I replaced it with a new Bosch 150 A with a lifetime warranty.

Bruce

Aqua Puttana
04-17-2013, 08:20 PM
From What I have read the way to make them cheaper is to just put a standard pulley on the alternator.
Vic do you happen to know did yours have the clutch pulley?...
Mine was listed for Sprinter and it definitely has the clutch. The reason I replaced my alternator was because I heard a squeal. For that reason I compared the clutch action from the removed 90 amp to the new 150 amp. They both responded the same. As an aside, my noise traced to a broken exhaust bolt and manifold leak. It wasn't the classic alternator pulley failing "chirp".

Wondering if it is easy or not worth it.
Sounds like the clutches give out about the same regularity as the alternator, may be best to just get the whole thing.
The other possible parts failures made me conclude that it wasn't worth it to just replace a regulator or pulley.

Any Idea how long they last after a brief alternator light?
Chad
How high is up? :idunno: Are you even certain that it is an alternator problem at this point? Cable connections are known to degrade among other things.

vic

chads
04-18-2013, 11:45 AM
I read somewhere that somone paid $700 for the part at a dealership in a pinch and I want to know what I am doing before I get myself in a pinch.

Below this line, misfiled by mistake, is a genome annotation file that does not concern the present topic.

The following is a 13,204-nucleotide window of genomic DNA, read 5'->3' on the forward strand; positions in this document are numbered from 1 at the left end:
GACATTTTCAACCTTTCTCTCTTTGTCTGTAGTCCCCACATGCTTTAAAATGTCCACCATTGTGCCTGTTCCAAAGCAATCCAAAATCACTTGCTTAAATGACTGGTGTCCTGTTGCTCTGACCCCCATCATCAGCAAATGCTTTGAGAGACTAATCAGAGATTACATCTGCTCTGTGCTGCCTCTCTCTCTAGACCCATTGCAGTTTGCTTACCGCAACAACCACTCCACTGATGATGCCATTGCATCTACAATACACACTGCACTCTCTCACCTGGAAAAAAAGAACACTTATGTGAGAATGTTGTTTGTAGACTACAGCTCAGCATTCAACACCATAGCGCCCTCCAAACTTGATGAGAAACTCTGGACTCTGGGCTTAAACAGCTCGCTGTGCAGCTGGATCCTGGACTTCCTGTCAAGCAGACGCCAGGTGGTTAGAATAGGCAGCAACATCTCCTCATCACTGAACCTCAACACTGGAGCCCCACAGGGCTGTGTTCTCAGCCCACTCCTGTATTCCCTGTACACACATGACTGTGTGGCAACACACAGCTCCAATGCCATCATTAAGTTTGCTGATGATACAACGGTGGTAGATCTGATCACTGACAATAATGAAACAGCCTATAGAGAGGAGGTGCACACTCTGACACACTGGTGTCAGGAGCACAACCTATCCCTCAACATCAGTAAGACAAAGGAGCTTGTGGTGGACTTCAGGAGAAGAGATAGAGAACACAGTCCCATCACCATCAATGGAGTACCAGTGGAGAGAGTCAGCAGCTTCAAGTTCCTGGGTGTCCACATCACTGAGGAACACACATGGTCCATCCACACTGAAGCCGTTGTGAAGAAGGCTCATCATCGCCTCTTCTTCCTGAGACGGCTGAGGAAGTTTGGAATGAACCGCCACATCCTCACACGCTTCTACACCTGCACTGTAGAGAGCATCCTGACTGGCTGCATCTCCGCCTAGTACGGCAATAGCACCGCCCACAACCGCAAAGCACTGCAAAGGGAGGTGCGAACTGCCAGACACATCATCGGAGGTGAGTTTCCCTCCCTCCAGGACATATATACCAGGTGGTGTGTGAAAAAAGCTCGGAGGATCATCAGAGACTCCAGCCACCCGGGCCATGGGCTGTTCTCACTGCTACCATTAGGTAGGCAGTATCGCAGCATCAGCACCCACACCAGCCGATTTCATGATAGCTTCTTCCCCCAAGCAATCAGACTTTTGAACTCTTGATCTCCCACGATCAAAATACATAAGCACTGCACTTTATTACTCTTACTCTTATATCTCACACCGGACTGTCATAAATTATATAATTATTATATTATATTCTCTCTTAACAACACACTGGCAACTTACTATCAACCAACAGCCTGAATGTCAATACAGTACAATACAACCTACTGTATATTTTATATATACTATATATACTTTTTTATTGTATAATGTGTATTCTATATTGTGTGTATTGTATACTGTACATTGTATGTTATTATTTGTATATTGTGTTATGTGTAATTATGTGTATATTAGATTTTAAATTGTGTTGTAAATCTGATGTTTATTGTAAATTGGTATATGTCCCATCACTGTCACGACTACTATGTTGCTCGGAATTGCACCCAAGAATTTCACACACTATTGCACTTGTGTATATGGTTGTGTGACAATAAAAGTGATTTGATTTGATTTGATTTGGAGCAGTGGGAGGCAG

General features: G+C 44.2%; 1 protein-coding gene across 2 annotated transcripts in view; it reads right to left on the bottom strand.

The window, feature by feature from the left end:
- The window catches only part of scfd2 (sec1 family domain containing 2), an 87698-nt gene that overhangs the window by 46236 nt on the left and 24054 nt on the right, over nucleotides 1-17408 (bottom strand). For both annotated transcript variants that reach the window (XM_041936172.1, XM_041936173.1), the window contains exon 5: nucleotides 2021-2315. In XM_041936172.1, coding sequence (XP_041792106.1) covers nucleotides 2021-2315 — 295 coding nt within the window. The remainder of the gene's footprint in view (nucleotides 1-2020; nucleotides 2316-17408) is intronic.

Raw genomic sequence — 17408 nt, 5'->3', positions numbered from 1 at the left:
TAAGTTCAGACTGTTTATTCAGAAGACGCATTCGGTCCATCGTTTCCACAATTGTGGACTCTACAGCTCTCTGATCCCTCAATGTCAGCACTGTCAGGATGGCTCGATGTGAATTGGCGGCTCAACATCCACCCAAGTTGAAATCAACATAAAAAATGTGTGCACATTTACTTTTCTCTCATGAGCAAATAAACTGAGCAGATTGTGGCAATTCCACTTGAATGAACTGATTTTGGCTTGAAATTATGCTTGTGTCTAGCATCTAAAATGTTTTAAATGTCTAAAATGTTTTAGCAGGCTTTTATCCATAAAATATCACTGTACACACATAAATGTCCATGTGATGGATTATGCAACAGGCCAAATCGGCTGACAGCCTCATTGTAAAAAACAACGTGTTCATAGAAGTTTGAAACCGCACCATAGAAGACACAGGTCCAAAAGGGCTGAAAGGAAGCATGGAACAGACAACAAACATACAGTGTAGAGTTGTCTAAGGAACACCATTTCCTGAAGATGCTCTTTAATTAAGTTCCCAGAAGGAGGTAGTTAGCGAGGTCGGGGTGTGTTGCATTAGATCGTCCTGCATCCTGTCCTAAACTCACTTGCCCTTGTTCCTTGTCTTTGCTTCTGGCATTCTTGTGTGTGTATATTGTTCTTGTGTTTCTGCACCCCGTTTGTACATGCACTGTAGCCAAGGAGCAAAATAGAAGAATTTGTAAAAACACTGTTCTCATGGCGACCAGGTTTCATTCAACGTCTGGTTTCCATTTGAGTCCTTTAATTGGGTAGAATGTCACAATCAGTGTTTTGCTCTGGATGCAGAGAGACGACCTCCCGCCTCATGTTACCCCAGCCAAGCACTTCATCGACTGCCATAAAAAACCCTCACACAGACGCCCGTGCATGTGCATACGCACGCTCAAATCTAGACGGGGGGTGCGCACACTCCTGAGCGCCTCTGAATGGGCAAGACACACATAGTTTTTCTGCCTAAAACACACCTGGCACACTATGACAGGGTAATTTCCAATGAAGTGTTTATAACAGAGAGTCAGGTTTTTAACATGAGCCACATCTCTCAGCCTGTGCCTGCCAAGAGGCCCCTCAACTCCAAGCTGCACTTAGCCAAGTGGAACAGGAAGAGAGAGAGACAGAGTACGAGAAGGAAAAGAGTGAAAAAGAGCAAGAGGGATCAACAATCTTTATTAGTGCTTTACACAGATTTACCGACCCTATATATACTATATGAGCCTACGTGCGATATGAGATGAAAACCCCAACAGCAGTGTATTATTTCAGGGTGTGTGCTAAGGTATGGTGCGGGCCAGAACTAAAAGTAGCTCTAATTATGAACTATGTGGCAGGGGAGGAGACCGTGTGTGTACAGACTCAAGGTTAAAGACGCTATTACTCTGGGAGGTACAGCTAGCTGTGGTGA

If at all possible I generally like to educate myself before I find myself in a spot.
With the responses here I hope to find out what the problem is before I go buying parts.
I will look under there for the ground wire and see if it's looking bad etc first.
The wire off the alternator is suspect too.
Could be the batttery connections or battery too.
I may not have to get one but want to know where to find one if needed.
Any where else to look that I am missing?

As usual thanks for the wealth of info here I would of been afraid to buy a sprinter if I didn't have this site to work out the glitches.
Chad

surlyoldbill
04-18-2013, 10:47 PM
I bought the 150amp Bosch on Amazon over a year ago. It's the same model number as the OEM I replaced, was less than $200, I didn't have to send back the core, it has the clutch pulley (It wouldn't work without one), and it went on in about a half hour. I recommend this alternator.

gggGary
07-18-2014, 03:04 AM